JCDecaux, Rachel Margetts
23/5/15, Manchester Central Library, Manchester, sequential performances by other artists under the banner JCDecaux.
The JCDecaux project “My Books Are Your Books” culminated in a booklet, a live performance and an isolated produced recording which re-enacts the performance. “My Books Are Your Books” engaged with the politics surrounding its theme of the de- materialisation of text and the privatisation of libraries.
The austerity program of 2010 in the UK introduced a large numbers of cuts to social and public services. Some 343 libraries closed during this period; many others have undergone the process of privatisation. Libraries are now working with commercial partners such as Google to digitalise text. Google’s ambition is to digitise every book ever printed. By making digitised books freely available, they claim to ensure that no other library is disadvantaged and that there are as few obstacles to access as possible. However many of these texts are being sold back to libraries by these private companies with a profit incentive. Between 2010 and 2015, homelessness increased in Britain by 102%. These two crises met in May 2015 when the homeless population of Manchester decided to collectivise and camp outside Manchester’s grand central library. Whilst using the public toilets, five members of the homeless camp were without warning forcibly removed by the library’s private G4S security guards.
“My Books are Your Books” turned a public art event in the central library into a space where these two issues could be raised in conjunction with each other. The forcible removal of homeless people from the library made the privatisation of the space hugely visible. In my audio-visual performance piece in which I used books from the library as sonic sculptures, this privatisation of space and sequential de-materialisation of books was addressed. These sonic sculptures were played to score an original video piece which looked at the historical visual relationships we have with text. As a counterpoint to the performance, I also created a booklet discussing the political implications of library closures and compiled artists’ creative responses to this topic. I handed this booklet out for free after the performance.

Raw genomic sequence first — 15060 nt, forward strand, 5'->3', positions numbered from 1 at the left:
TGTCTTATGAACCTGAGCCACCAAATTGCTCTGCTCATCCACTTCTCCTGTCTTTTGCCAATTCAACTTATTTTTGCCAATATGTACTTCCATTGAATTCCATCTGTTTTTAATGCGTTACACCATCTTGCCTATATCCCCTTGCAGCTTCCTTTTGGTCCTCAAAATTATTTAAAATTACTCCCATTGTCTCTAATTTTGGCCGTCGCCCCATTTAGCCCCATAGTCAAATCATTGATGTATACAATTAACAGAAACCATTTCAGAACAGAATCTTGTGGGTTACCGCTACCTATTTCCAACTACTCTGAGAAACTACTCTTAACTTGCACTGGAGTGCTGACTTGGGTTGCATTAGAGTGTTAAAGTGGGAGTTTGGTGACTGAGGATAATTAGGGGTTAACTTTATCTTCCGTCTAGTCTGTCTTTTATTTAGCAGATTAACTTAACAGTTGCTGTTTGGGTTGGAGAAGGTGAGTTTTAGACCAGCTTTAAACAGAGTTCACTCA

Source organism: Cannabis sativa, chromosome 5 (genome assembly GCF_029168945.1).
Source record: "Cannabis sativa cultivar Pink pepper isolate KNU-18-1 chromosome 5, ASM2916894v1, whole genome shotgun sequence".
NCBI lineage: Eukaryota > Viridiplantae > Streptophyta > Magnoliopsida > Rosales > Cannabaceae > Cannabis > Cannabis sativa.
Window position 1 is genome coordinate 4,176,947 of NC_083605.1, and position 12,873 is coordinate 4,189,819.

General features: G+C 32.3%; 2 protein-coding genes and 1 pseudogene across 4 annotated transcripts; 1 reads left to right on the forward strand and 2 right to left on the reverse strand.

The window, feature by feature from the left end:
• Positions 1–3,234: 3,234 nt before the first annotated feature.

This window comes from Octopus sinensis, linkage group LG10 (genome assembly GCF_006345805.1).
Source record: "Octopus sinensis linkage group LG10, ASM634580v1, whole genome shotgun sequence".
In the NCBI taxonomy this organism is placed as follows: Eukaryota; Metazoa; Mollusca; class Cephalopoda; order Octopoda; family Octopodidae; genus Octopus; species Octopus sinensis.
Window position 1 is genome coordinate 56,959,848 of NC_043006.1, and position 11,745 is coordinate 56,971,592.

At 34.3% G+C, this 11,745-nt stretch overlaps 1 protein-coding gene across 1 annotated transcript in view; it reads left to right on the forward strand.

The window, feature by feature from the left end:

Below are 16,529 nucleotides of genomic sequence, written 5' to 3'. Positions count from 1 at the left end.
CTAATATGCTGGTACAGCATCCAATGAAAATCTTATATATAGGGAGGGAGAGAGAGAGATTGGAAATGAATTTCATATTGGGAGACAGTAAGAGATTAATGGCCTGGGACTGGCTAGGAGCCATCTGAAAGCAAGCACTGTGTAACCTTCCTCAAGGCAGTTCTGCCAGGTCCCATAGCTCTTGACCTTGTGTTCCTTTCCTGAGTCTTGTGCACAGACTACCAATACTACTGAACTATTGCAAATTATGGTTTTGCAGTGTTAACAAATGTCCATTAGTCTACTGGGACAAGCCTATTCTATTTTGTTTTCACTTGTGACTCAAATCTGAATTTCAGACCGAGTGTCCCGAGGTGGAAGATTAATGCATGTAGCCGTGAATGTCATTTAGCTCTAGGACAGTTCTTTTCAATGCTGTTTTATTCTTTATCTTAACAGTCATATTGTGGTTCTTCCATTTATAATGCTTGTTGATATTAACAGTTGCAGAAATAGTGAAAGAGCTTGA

JCDecaux has developed a narrative, functioning as a non-hierarchical collection of artistic thought and practice which responds to a site specific event. After the event, the organisation of this thought dissipates leaving only material documents and an appropriated name. However, in a Situationist inspired manner, the organisation will be taken up by a new participant and supported by the previous organiser.